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Ovalbumin Epitopes in Cell-Mediated Immunity, Humoral Immunity, and Anti-OVA Monoclonal Antibodies

The immune response against specific foreign antigens and pathogens is known as adaptive immunity. Adaptive immunity is mediated by lymphocytes, specifically T-cells and B-cells, that are responsible for cell-mediated immunity and humoral immunity, respectively. Individual T- and B-cells can only recognize a small structural section or peptide sequence of an antigen, known as their epitope. T-cells are activated when their T-cell receptors bind to an antigen-derived peptide (T-cell epitope) presented by major histocompatibility complex (MHC) molecules on antigen-presenting cells (APCs). B-cells are also activated when their B-cell receptors bind to a specific antigen presented by T-helper (Th) cells. Activated B-cells will then produce antibodies recognizing the peptide sequence or the structural conformation of the antigen (B-cell epitope). Therefore, T-cells and B-cells (antibodies) will respond to the specific epitope presented by APC or Th cells, respectively, during the cell activation processes. The unique qualities of each epitope presented by APCs and Th-cells provides a variety of immune cell specificities against invading antigens, which helps in establishing a sufficient immune response against foreign antigens.

Ovalbumin (OVA) is used as a popular antigen in many allergic disease studies, primarily food allergy and allergic asthma models. Therefore, many researchers have reported T-cell and B-cell epitopes of OVA in the context of allergic immune responses. T-cell epitopes, such as OVA peptide of amino acid numbers 55-62 (OVA55-62), OVA176-183, and OVA257-264, have been identified to bind to MHC class I, H2-Kb receptors on T-cells in mice immunized with OVA. OVA257-264 elicited a strong T-cell response, while OVA176-183 elicited a low T-cell response. Interestingly, the binding of OVA55-62 to H2-Kb failed to elicit a cytolytic T-cell response (1). Furthermore, in another study, OVA323-339 induced either intestinal inflammation or tolerance depending on the MHC type of the mouse strain immunized with OVA (2) (Table 1). Thus, T-cell activation is highly dependent on the MHC type of subjects and specific peptide antigens.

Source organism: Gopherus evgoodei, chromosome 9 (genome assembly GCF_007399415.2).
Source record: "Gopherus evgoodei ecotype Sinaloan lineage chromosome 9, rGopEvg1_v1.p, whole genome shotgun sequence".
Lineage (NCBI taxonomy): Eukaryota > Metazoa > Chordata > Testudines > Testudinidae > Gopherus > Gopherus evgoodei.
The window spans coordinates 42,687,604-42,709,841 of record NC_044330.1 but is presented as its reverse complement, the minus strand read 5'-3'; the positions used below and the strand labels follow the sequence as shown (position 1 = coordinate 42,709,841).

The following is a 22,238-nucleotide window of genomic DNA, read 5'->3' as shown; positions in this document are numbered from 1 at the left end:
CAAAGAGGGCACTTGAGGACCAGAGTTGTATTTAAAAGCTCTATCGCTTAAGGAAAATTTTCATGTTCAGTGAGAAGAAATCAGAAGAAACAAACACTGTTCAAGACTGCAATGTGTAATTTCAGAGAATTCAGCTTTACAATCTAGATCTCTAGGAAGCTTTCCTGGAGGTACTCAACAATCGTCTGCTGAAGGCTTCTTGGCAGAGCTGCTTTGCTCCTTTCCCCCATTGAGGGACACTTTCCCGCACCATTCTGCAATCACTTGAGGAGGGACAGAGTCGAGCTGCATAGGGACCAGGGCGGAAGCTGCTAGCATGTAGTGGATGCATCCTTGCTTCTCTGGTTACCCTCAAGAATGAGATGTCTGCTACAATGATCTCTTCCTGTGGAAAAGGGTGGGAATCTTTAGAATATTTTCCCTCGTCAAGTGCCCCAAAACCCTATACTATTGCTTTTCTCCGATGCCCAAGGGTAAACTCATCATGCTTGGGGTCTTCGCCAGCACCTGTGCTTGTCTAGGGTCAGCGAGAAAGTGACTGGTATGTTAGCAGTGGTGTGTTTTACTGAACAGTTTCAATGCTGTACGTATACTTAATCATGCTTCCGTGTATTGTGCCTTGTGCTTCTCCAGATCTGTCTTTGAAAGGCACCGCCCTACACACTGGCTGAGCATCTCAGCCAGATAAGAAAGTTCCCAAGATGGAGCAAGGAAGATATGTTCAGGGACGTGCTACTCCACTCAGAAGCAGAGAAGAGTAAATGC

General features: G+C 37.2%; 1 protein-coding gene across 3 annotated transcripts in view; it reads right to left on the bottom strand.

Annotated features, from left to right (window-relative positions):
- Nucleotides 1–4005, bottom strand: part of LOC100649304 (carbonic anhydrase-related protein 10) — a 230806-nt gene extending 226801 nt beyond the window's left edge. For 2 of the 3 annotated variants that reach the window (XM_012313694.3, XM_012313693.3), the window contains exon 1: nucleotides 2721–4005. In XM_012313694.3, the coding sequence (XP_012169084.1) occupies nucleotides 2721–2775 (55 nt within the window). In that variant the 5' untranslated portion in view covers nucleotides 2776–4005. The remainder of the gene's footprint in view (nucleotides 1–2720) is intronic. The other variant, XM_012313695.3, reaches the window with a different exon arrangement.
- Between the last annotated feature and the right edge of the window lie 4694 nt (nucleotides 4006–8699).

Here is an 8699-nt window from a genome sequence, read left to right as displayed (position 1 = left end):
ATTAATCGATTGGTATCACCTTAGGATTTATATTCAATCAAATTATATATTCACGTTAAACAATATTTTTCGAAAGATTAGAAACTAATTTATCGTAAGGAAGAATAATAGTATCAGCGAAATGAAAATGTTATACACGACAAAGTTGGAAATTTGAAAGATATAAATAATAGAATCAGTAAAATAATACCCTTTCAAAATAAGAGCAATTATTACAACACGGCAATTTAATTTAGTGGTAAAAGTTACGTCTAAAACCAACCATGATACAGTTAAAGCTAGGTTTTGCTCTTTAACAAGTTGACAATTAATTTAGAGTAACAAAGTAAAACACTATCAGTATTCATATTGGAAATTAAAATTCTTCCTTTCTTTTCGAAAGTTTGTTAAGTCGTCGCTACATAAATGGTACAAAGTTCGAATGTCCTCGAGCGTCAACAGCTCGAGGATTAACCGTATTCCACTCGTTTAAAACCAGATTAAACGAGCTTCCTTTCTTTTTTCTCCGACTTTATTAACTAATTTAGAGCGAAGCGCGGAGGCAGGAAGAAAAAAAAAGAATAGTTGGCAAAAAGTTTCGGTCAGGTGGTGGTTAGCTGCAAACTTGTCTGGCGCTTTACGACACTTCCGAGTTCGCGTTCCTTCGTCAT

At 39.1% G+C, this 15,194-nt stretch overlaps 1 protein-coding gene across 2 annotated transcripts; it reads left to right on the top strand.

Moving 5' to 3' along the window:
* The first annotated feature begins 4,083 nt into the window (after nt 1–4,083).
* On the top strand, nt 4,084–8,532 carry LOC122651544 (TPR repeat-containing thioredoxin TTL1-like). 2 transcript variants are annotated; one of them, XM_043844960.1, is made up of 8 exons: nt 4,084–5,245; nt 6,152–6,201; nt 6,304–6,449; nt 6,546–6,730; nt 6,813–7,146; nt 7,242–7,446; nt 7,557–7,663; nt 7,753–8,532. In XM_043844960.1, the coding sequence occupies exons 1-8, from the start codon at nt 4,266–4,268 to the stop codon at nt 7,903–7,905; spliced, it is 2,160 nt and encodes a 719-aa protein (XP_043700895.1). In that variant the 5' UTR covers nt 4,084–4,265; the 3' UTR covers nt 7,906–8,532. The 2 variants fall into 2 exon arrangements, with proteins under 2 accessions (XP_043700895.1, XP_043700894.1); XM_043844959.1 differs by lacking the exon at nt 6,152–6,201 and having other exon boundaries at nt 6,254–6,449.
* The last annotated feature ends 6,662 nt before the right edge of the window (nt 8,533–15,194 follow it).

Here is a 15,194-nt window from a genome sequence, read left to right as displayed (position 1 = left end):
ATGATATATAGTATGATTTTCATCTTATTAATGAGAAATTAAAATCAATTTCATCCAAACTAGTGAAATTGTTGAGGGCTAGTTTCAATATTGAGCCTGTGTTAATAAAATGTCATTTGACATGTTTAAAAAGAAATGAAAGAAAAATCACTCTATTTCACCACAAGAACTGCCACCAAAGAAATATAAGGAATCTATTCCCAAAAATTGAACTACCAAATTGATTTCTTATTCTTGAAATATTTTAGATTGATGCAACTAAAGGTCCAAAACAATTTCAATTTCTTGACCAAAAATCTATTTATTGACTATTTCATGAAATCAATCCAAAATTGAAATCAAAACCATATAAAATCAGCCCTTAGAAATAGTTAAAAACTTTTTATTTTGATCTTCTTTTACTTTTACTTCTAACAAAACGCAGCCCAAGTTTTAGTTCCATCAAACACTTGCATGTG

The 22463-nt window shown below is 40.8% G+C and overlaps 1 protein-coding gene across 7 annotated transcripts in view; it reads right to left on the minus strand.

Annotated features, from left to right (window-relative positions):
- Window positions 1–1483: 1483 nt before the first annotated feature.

On the other hand, anti-OVA antibodies in humoral immunity show a wider variety of epitopes. Epitopes of serum antibodies were identified by immunizing mice with OVA using several administration routes. Oral OVA immunization with Cholera toxin elicited IgE antibodies against a numerous epitopes (OVA53-60, 77-84, 103-108, 127-136, 275-280, 301-306, 323-332, and 375-384), while subcutaneous OVA immunization with Complete Freund’s Adjuvant (CFA) elicited IgE antibodies against more limited epitopes (OVA53-58, 127-136, 275-280, 301-306, and 323-332) (3) (Table 1). Intraperitoneal OVA immunization with Aluminum Adjuvant (Alum) exhibited IgE antibodies against OVA55-60 and 227-282 (3). In another study, OVA immunization with Alum induced anti-OVA IgG antibodies recognizing epitope OVA323-339 (4), indicating that OVA323-339 may act as a common epitope for T-cells and B-cells in immune. When establishing animal models, especially allergic disease models, an appropriate immunization route and adjuvant must be used for evaluating humoral immunity against antigens.

OVA Epitope Table

Table 1. Summary of T-cell and B-cell (antibody) epitopes of OVA that have been identified in mice immunized with OVA peptides and humans with allergies to OVA. NA: Not applicable, AA#: Amino Acid Numbers of OVA peptide.